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Winter Storage Plastic Sea Kayak

I now have a used plastic sea kayak 17' 3"; I'll use it a few more weeks and then its in winter storage until spring. In the summer it can live on pool noodles in the garage for quick access but in winter, I'm going to have to hang it somewhere so the wife can get her car in the garage. Options--

Outside but completely protected underneath our family room 5ft off the ground with no chance of water getting on it. I can put as many hangers as I can need from above. Like four with ropes with PVC and pool noodles supporting at four points.

In the garage hanging from the ceiling. It's 17' and the garage is 18' with lifting doors to the hangers can't go back about 5' from one end.

In the garage but on J hooks. But no walls are accessible so they'd have to get clamped to the two posts in the center of the garage at the 1/3rd and 2/3rds points.

Thoughts?

Comments

  • Outside would be easiest.. Remove hatch covers.. Store upside down.. What you don't want is mice moving in and upside down helps a little. You just have to be able to examine it from time to time to make sure you have not acquired squatters.

  • They say the best is on it's side with straps near the bulkheads

  • Here's a quote from your owner's manual (available online at: http://www.phseakayaks.com/PHownersManual0408.pdf

    "o STORAGE - Whatever length of time you intend to store your kayak you should store it with good support. This definitely means not leaving your kayak sitting for any period of time on a set of narrow bars or beams, as it may acquire a “dent”. If hanging your kayak then straps (at least 2” (50mm) wide) should be used. Hang the kayak in the straps at points about one third in from each end [DO NOT HANG THE KAYAK BY THE TOGGLES].

    "Kayaks can also be stored on their side, on a soft flat base, with the hull towards a wall. They can be stored outside and upside down but should never be allowed to lie in water for long periods. When stored outside they should be checked on a monthly basis to ensure they are not attracting mould or some fungi.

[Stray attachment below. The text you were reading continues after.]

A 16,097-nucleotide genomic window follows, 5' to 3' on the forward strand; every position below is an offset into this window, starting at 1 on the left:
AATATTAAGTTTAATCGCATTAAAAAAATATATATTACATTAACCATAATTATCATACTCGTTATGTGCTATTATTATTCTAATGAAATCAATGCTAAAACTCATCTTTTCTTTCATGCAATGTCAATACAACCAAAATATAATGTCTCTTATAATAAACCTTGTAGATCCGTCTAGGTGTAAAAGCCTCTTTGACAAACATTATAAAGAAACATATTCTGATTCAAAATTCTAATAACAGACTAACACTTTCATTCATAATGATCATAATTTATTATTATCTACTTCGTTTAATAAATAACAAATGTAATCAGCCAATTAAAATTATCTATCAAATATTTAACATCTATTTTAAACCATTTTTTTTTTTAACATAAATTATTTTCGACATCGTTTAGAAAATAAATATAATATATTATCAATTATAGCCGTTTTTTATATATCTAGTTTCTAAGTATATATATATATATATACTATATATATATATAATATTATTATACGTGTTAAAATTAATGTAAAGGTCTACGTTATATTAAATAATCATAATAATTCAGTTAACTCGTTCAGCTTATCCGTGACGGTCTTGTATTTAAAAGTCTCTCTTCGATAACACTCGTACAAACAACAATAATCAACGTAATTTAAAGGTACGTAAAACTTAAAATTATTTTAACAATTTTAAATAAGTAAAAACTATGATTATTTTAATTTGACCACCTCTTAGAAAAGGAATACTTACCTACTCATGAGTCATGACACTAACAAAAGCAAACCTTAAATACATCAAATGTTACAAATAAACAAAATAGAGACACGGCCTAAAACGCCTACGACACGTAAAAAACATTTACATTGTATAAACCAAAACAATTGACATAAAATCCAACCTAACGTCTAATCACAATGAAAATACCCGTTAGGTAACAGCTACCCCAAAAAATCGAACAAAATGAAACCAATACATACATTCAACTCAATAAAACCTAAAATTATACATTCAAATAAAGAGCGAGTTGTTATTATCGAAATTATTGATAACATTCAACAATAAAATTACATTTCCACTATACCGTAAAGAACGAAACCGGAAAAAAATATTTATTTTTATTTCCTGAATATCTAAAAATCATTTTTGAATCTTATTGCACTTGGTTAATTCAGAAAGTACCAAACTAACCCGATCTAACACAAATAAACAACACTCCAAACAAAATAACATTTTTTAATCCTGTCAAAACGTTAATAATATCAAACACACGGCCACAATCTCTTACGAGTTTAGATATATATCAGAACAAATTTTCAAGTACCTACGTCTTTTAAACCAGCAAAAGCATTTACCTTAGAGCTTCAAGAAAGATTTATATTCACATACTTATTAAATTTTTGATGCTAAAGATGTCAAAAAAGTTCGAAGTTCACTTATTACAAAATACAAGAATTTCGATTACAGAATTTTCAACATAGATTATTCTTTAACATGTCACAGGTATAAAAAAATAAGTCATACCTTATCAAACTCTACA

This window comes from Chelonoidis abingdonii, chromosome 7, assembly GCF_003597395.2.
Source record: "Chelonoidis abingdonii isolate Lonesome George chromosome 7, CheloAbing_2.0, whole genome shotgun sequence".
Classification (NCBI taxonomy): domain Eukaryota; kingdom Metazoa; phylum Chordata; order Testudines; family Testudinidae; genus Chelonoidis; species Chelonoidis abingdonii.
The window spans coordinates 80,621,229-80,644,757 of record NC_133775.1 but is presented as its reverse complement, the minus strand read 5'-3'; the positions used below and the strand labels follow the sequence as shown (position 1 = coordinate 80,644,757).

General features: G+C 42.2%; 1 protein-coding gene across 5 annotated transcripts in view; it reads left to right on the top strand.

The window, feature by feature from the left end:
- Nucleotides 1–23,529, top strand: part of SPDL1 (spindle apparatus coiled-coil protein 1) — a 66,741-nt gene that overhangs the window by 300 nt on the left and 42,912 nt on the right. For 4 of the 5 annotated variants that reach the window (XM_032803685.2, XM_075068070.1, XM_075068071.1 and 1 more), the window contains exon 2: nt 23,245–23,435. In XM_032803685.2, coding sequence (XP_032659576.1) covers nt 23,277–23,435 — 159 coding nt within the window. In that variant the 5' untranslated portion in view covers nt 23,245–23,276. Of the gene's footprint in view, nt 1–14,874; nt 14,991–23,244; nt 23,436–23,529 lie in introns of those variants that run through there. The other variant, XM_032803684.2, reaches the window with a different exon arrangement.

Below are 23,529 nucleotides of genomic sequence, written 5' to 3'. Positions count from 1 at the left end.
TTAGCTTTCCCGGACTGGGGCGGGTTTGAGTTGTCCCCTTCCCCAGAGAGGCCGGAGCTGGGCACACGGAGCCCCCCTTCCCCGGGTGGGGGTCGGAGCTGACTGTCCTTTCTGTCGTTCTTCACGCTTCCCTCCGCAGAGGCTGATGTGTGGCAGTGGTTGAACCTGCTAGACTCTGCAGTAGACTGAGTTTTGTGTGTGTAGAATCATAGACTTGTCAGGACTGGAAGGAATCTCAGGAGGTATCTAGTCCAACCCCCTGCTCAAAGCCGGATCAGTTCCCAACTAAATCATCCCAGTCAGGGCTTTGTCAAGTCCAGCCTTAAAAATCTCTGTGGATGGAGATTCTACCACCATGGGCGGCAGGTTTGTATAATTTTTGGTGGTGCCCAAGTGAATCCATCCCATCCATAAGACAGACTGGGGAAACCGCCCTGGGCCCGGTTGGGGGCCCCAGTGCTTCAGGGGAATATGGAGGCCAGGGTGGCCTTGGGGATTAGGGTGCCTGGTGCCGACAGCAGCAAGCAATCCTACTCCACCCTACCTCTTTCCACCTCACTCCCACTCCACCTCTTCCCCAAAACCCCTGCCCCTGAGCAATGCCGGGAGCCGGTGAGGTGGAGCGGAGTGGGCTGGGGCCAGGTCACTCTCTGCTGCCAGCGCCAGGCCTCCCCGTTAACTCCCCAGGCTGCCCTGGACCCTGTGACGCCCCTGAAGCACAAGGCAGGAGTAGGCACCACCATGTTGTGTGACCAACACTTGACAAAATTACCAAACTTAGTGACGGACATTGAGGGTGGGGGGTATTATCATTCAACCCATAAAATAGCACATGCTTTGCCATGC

"Always ensure kayaks are stored with the inside dry."

  • My vote is outside.

  • All 3 would be totally acceptable.

  • Don't like the idea of leaving the hatch covers off. I live next to the woods and critters (mice, chipmucks, squirals, coons, mustkat, beaver, etc.) are everywhere. Would thoroughly drying, then hanging outside upside down, hatches and cockpit cover on, support at four points on foam be okay?

  • You can also use cloth or even window screens to cover the hatches, while letting air in and out but not critters. Cloth is easy, just get a length of bungee and tie it into a loop so that when stretched, it holds the cloth on. No need to do anything other than have a flat piece of cloth, though you can be more sophisticated if you want. I have read about window screen, but not tried it.

  • 4" webbing from eBay hatches in and shrink wrap or tarp 6 x 20

  • edited September 16

    Mine is a Grumman aluminum 17' at 75 lbs. Long wood screws onto fence + weather resistant ropes. I then thread ropes through insulation foam tubes, which were bought from plumbing department of Home Depot. Or use pool noodles. Then add weather resistant tape to strengthen foam tubes.

    For cold winter and plastic canoes, you may want to wrap tarp around. Spray UV protection solution 303 in summer.

  • edited September 16